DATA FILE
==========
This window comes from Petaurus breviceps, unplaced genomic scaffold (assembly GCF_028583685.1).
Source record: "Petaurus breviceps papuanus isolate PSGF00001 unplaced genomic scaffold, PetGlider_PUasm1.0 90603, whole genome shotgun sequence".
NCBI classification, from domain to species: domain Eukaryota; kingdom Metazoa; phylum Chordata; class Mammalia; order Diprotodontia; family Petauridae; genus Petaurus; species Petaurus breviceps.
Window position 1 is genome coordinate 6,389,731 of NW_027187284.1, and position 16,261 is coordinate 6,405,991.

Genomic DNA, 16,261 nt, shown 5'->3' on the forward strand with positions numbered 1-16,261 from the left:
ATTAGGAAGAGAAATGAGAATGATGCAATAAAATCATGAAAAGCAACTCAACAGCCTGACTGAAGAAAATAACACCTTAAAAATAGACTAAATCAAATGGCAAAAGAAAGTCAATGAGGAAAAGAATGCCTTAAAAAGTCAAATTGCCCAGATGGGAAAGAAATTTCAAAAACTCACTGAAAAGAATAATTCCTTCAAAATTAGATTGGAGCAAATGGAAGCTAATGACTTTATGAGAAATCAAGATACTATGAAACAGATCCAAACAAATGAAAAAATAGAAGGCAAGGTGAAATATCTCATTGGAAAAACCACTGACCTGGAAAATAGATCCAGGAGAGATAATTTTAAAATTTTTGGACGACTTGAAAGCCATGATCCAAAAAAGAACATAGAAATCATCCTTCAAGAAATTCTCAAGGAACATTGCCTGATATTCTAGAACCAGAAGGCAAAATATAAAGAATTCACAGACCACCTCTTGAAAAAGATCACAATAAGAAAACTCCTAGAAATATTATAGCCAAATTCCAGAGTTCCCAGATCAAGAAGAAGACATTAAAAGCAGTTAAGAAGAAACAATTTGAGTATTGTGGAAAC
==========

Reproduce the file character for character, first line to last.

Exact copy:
This window comes from Petaurus breviceps, unplaced genomic scaffold (assembly GCF_028583685.1).
Source record: "Petaurus breviceps papuanus isolate PSGF00001 unplaced genomic scaffold, PetGlider_PUasm1.0 90603, whole genome shotgun sequence".
NCBI classification, from domain to species: domain Eukaryota; kingdom Metazoa; phylum Chordata; class Mammalia; order Diprotodontia; family Petauridae; genus Petaurus; species Petaurus breviceps.
Window position 1 is genome coordinate 6,389,731 of NW_027187284.1, and position 16,261 is coordinate 6,405,991.

Genomic DNA, 16,261 nt, shown 5'->3' on the forward strand with positions numbered 1-16,261 from the left:
ATTAGGAAGAGAAATGAGAATGATGCAATAAAATCATGAAAAGCAACTCAACAGCCTGACTGAAGAAAATAACACCTTAAAAATAGACTAAATCAAATGGCAAAAGAAAGTCAATGAGGAAAAGAATGCCTTAAAAAGTCAAATTGCCCAGATGGGAAAGAAATTTCAAAAACTCACTGAAAAGAATAATTCCTTCAAAATTAGATTGGAGCAAATGGAAGCTAATGACTTTATGAGAAATCAAGATACTATGAAACAGATCCAAACAAATGAAAAAATAGAAGGCAAGGTGAAATATCTCATTGGAAAAACCACTGACCTGGAAAATAGATCCAGGAGAGATAATTTTAAAATTTTTGGACGACTTGAAAGCCATGATCCAAAAAAGAACATAGAAATCATCCTTCAAGAAATTCTCAAGGAACATTGCCTGATATTCTAGAACCAGAAGGCAAAATATAAAGAATTCACAGACCACCTCTTGAAAAAGATCACAATAAGAAAACTCCTAGAAATATTATAGCCAAATTCCAGAGTTCCCAGATCAAGAAGAAGACATTAAAAGCAGTTAAGAAGAAACAATTTGAGTATTGTGGAAAC